Farhad Mansourian is general manager of Sonoma Marin Area Rail Transit, more commonly known as SMART. The commuter rail project is currently under construction, expected to begin service with a segment between Santa Rosa and San Rafael in Late 2015 or early 2016.
Q: What is the current progress of construction for the SMART railway and multi-use pathway?
A: SMART’s first major construction contract (known as IOS-1/1A) was awarded in May 2012, and covers new track construction and signal work from Guerneville Rd. in Santa Rosa to Civic Center Drive in San Rafael. Rail construction on this contract started last July and will continue during 2013-14, as the next contracts also get underway this year (see responses to your question six on what’s next).
Construction crews have completed 15 miles of new track so far. Crews are replacing the 60-100 year-old track with new rail, concrete ties, local ballast and track switches, rebuilding from the subgrade up. Each new section of steel rail is more than ¼ mile – five football fields – long.
To date, 22 grade crossings have been upgraded. Improvements replace old wood crossings with modern concrete panels and upgrading signal equipment. We have already received favorable feedback from local residents, as the crossings make the passage over the local roads at the crossing smoother and safer for pedestrians, wheelchairs, bicycles and cars.
Four bridges have been repaired (Laguna de Santa Rosa, Hinebaugh Creek, Copeland Creek and Lichau Creek bridges) and two replaced (Colgan Creek and Willow Brook Creek bridges).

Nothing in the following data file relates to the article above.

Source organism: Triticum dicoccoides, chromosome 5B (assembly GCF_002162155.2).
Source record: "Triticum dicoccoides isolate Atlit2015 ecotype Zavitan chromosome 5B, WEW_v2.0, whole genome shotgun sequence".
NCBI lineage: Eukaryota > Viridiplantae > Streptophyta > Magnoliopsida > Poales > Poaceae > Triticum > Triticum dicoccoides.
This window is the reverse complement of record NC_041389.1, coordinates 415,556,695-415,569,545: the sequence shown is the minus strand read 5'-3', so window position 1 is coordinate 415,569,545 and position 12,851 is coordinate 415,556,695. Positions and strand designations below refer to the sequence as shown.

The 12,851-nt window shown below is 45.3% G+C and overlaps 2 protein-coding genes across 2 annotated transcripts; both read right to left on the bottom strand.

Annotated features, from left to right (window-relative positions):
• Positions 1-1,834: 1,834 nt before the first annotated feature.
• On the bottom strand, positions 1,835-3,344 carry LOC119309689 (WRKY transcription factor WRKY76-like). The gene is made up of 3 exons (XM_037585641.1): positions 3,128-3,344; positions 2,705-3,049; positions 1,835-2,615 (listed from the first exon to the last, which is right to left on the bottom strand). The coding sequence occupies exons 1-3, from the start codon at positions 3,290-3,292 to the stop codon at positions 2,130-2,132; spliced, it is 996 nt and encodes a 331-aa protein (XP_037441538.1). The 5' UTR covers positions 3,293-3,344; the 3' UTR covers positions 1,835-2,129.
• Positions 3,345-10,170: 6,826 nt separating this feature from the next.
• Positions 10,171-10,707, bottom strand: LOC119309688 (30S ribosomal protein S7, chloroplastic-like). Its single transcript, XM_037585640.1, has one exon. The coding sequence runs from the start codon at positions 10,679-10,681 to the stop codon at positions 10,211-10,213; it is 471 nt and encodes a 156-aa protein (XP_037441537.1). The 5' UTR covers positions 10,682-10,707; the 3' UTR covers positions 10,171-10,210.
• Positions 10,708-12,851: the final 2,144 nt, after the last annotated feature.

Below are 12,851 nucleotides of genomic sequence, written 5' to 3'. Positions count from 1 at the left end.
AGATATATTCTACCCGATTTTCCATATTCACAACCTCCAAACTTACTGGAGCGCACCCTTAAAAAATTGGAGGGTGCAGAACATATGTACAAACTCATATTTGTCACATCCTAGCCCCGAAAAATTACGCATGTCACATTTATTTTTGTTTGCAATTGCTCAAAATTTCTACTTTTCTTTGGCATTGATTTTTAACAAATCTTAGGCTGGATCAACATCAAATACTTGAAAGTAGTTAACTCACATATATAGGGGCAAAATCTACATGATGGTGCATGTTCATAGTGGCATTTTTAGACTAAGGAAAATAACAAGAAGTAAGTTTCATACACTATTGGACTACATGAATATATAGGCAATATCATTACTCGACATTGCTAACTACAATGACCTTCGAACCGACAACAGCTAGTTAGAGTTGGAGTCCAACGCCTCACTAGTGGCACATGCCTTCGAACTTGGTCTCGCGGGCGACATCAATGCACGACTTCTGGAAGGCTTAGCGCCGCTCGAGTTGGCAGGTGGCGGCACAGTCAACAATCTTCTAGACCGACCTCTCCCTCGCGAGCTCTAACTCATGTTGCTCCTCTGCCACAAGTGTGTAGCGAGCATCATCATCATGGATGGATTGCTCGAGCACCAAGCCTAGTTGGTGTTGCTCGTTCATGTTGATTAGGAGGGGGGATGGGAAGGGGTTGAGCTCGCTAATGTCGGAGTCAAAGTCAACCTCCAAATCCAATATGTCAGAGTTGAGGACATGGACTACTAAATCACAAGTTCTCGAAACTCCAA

Station platform walls have been completed at the Cotati and Rohnert Park stations, and platforms are currently under construction at the Rohnert Park and Santa Rosa station sites.
SMART’s contractor, Stacy Witbeck/Herzog of Oakland, reports that approximately 57 percent of work hours on the project are local labor — and in addition, more than $5.8 million has been spent with local businesses to date.
We are currently going through permitting process with a variety of federal, state, regional and local agencies for continued construction south of the Petaluma River later this year.
Q: How will the rider experience on the upcoming SMART commuter rail compare to other commuter rail systems in the Bay Area or beyond?
A: The SMART train is a self-propelled Diesel Multiple Unit (DMU) that offers a quieter, more environmentally friendly ride in comparison to locomotive-hauled passenger rail systems, and enables comfortable travel for longer distances than light rail systems.
Trains will travel at speeds of up to 79 mph, with an average speed of about 40 mph (including stops). A trip from San Rafael to Santa Rosa is expected to take about 55 minutes, compared to the unpredictable drive times that can stretch to 90 minutes or more during peak commute hours.